Saturday, July 13, 2013

Stopping Big Pharma From Using New .pharmacy Domain To Block Legal Pharmacies They Don't Like

A few months ago, we wrote about how Big Pharma -- a collection of the largest pharmaceutical companies -- have been trying to get the .pharmacy generic top level domain from ICANN. The whole idea, of course is actually to use it to block legitimate pharmacies that offer reimportation of drugs at cheaper prices. As you hopefully know, pharmaceuticals jack up the prices for Americans, and you can often get the exact same drugs from Canadian pharmaceuticals. In fact, some US politicians -- including President Obama -- have supported this "reimportation" or "parallel importation" as a way to reduce the costs of healthcare. 

But Big Pharma loves to conflate legitimate Canadian pharmacies with "rogue pharmacies" that sell either counterfeit drugs or just fake drugs. Of course, some studies have shown that much of the product from "rogue pharmacies" is actually genuine (killing off your customers isn't good business...), but the legal Canadian pharmacies still have a much higher level of legitimacy. And the pharmaceutical companies hate that, because they like their monopoly pricing. 

RxRights, an organization that represents many of those Canadian pharmacies who are helping Americans get more affordable medicines so they can, you know, stay alive, has put together a petition asking ICANN not to support Big Pharma's digital landgrab.
Due to the applicant's history of actions and positions, we have little doubt that, if approved, NABP will prevent safe, regulated and licensed Canadian and other international online pharmacies from registering domains in the .pharmacy gTLD. Such an action would block trusted distance care providers from utilizing the gTLD that global consumers will come to regard as a mark of authenticity for safe medication. 

Large pharmaceutical companies and NABP---member U.S. pharmacies oppose personal importation because Americans can obtain identical, legitimate, but lower cost prescription medications through licensed online pharmacies domiciled outside the U.S. This opposition is significant in light of the fact that U.S. pharmaceutical companies have largely funded NABP's application for .pharmacy. Further, NABP uses funding from pharmaceutical companies and U.S. pharmacies for its programs and activities. We believe that it is an inherent conflict of interest. Through its .pharmacy application, NABP seeks to control access to affordable medication not just for Americans but for all global consumers with an Internet connection.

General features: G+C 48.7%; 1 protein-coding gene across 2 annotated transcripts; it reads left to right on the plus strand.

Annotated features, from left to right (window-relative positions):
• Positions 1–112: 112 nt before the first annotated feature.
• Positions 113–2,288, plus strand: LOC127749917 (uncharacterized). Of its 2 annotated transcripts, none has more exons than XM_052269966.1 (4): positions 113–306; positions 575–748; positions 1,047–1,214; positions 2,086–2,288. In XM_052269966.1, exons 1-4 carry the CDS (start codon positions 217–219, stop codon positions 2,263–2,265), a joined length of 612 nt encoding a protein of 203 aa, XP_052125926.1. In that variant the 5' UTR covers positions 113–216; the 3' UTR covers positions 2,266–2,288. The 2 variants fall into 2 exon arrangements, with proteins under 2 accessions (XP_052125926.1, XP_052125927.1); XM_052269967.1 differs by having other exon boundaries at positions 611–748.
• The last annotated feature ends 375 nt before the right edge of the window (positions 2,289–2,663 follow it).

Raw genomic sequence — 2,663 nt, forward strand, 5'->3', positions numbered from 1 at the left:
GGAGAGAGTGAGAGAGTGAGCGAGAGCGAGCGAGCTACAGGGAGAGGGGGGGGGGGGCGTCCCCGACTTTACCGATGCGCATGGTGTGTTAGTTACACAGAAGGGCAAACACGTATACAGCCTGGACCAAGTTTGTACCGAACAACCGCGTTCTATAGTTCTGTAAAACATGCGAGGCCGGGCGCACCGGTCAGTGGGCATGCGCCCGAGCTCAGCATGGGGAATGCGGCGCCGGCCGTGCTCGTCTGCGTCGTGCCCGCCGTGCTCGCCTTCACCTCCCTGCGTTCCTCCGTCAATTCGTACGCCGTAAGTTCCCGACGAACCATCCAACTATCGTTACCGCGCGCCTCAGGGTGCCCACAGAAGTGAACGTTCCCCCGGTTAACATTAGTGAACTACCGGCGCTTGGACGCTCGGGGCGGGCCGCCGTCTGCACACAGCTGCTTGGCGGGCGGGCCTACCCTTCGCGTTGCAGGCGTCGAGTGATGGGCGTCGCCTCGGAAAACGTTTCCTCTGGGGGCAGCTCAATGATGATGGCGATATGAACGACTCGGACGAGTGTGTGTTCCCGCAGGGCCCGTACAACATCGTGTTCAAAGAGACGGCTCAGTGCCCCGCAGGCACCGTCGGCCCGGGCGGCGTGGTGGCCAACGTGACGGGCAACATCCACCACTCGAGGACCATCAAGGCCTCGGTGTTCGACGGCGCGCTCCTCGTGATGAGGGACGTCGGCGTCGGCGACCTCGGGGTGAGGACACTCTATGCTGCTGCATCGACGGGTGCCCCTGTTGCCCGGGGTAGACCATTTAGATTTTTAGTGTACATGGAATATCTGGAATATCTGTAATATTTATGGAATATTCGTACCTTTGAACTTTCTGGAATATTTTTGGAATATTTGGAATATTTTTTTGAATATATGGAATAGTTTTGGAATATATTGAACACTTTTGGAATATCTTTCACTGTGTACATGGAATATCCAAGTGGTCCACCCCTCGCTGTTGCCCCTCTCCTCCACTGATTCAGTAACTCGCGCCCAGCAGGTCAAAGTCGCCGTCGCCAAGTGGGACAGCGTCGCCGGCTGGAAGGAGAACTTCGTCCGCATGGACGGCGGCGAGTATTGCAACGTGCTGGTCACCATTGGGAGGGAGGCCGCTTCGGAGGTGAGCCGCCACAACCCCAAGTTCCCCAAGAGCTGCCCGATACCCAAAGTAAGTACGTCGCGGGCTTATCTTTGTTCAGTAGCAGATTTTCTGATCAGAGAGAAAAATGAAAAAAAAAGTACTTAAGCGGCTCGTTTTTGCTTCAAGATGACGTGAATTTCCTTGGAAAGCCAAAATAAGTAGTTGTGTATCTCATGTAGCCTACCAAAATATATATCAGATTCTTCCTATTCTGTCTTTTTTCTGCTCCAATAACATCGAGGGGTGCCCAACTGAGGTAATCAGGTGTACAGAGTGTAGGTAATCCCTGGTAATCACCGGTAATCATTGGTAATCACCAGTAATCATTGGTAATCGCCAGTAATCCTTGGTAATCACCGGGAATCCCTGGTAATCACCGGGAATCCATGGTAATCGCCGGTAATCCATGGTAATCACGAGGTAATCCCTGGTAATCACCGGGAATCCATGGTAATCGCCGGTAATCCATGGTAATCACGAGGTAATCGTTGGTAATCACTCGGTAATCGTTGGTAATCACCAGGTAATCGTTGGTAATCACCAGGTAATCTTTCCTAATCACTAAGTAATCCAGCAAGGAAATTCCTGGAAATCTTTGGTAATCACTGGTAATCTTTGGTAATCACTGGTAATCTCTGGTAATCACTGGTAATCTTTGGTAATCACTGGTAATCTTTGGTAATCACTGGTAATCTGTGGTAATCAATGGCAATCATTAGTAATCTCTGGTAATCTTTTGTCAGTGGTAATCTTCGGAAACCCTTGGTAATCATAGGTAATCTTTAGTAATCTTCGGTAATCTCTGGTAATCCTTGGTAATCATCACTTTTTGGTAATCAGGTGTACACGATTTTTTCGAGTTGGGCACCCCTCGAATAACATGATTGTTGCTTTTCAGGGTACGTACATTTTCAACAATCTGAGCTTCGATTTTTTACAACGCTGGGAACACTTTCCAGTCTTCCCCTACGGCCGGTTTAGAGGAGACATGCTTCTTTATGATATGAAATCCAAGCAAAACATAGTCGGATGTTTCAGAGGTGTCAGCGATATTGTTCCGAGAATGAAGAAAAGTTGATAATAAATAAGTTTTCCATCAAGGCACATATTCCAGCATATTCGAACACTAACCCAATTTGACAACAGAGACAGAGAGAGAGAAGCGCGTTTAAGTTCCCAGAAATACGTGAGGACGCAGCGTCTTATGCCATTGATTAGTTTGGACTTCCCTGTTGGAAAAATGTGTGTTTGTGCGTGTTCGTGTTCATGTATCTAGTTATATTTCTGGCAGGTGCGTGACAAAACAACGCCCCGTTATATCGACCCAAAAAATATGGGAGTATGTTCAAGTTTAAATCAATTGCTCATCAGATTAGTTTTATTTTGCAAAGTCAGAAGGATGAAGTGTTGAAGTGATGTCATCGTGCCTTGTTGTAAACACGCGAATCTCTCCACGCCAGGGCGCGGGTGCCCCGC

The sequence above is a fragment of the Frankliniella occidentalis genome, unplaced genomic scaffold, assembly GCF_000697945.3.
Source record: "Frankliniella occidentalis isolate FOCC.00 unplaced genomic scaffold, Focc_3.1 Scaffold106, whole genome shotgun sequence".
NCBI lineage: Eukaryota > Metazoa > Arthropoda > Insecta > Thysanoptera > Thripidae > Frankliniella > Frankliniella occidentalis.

Large pharmaceutical firms seek to keep drug prices high for as long as possible through a combination of dubious and aggressive tactics, including regional differential pricing arrangements and payments to prevent the availability of lower cost generics. Their backing of the .pharmacy application seeks to extend these inflated pricing measures to the Internet retail sector. 

The .pharmacy gTLD must be operated in a manner that ensures that this unique global Internet resource provides benefits to all consumers seeking access to safe and affordable medicines no matter where they reside. ICANN must act in the global public interest by ensuring that NABP cannot endanger hundreds of thousands of lives through control of .pharmacy. A fully inclusive advisory board that includes legitimate online pharmacies and consumer groups from around the world should set the registration policies for .pharmacy. 

The problem of drug affordability is a global issue. Within the U.S., unique among wealthy nations, it is dire--the Commonwealth Fund reports that 50 million Americans chose not to fill a prescription last year because of high U.S. costs. If NABP's .pharmacy application is approved, access to affordable medicine will be further restricted through the denial of domain registrations to licensed and regulated providers of lower cost prescription drugs, compounding this public health crisis. 

Please don't let that happen.

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